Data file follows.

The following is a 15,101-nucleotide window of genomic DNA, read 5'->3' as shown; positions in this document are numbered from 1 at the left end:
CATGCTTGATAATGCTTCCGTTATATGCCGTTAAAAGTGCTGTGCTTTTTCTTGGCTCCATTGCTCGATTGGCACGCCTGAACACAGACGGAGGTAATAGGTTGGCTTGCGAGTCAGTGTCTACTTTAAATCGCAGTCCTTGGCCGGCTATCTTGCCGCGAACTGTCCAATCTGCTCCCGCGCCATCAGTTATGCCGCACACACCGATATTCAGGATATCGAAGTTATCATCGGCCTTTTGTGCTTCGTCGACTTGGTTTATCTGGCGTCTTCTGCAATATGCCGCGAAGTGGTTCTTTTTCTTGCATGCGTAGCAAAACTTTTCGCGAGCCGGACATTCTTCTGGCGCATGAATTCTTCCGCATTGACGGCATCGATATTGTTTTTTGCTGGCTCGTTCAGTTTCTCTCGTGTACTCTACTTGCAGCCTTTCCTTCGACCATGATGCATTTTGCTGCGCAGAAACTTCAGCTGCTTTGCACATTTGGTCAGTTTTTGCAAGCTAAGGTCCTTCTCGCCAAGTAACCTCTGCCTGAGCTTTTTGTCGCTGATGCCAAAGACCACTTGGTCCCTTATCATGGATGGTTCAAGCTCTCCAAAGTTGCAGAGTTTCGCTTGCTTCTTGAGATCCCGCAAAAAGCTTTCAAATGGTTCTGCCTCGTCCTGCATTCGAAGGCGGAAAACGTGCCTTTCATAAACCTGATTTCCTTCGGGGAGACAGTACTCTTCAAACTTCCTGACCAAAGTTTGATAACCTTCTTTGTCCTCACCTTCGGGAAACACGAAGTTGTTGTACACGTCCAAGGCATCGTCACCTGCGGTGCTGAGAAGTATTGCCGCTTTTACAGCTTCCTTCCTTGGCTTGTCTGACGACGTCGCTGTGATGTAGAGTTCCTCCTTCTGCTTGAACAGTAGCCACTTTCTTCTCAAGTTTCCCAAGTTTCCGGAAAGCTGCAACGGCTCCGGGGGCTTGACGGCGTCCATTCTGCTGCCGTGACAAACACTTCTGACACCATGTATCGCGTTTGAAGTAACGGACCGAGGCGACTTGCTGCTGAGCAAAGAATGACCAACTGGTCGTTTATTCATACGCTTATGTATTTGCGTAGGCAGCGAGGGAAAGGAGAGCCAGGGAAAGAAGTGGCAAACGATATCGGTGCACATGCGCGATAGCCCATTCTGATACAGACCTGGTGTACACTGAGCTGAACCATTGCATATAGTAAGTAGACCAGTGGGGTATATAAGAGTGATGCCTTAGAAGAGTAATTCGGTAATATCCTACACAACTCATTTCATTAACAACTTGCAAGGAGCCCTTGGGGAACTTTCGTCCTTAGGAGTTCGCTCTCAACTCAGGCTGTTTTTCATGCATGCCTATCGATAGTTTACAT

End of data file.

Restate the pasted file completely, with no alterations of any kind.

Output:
The following is a 15,101-nucleotide window of genomic DNA, read 5'->3' as shown; positions in this document are numbered from 1 at the left end:
CATGCTTGATAATGCTTCCGTTATATGCCGTTAAAAGTGCTGTGCTTTTTCTTGGCTCCATTGCTCGATTGGCACGCCTGAACACAGACGGAGGTAATAGGTTGGCTTGCGAGTCAGTGTCTACTTTAAATCGCAGTCCTTGGCCGGCTATCTTGCCGCGAACTGTCCAATCTGCTCCCGCGCCATCAGTTATGCCGCACACACCGATATTCAGGATATCGAAGTTATCATCGGCCTTTTGTGCTTCGTCGACTTGGTTTATCTGGCGTCTTCTGCAATATGCCGCGAAGTGGTTCTTTTTCTTGCATGCGTAGCAAAACTTTTCGCGAGCCGGACATTCTTCTGGCGCATGAATTCTTCCGCATTGACGGCATCGATATTGTTTTTTGCTGGCTCGTTCAGTTTCTCTCGTGTACTCTACTTGCAGCCTTTCCTTCGACCATGATGCATTTTGCTGCGCAGAAACTTCAGCTGCTTTGCACATTTGGTCAGTTTTTGCAAGCTAAGGTCCTTCTCGCCAAGTAACCTCTGCCTGAGCTTTTTGTCGCTGATGCCAAAGACCACTTGGTCCCTTATCATGGATGGTTCAAGCTCTCCAAAGTTGCAGAGTTTCGCTTGCTTCTTGAGATCCCGCAAAAAGCTTTCAAATGGTTCTGCCTCGTCCTGCATTCGAAGGCGGAAAACGTGCCTTTCATAAACCTGATTTCCTTCGGGGAGACAGTACTCTTCAAACTTCCTGACCAAAGTTTGATAACCTTCTTTGTCCTCACCTTCGGGAAACACGAAGTTGTTGTACACGTCCAAGGCATCGTCACCTGCGGTGCTGAGAAGTATTGCCGCTTTTACAGCTTCCTTCCTTGGCTTGTCTGACGACGTCGCTGTGATGTAGAGTTCCTCCTTCTGCTTGAACAGTAGCCACTTTCTTCTCAAGTTTCCCAAGTTTCCGGAAAGCTGCAACGGCTCCGGGGGCTTGACGGCGTCCATTCTGCTGCCGTGACAAACACTTCTGACACCATGTATCGCGTTTGAAGTAACGGACCGAGGCGACTTGCTGCTGAGCAAAGAATGACCAACTGGTCGTTTATTCATACGCTTATGTATTTGCGTAGGCAGCGAGGGAAAGGAGAGCCAGGGAAAGAAGTGGCAAACGATATCGGTGCACATGCGCGATAGCCCATTCTGATACAGACCTGGTGTACACTGAGCTGAACCATTGCATATAGTAAGTAGACCAGTGGGGTATATAAGAGTGATGCCTTAGAAGAGTAATTCGGTAATATCCTACACAACTCATTTCATTAACAACTTGCAAGGAGCCCTTGGGGAACTTTCGTCCTTAGGAGTTCGCTCTCAACTCAGGCTGTTTTTCATGCATGCCTATCGATAGTTTACAT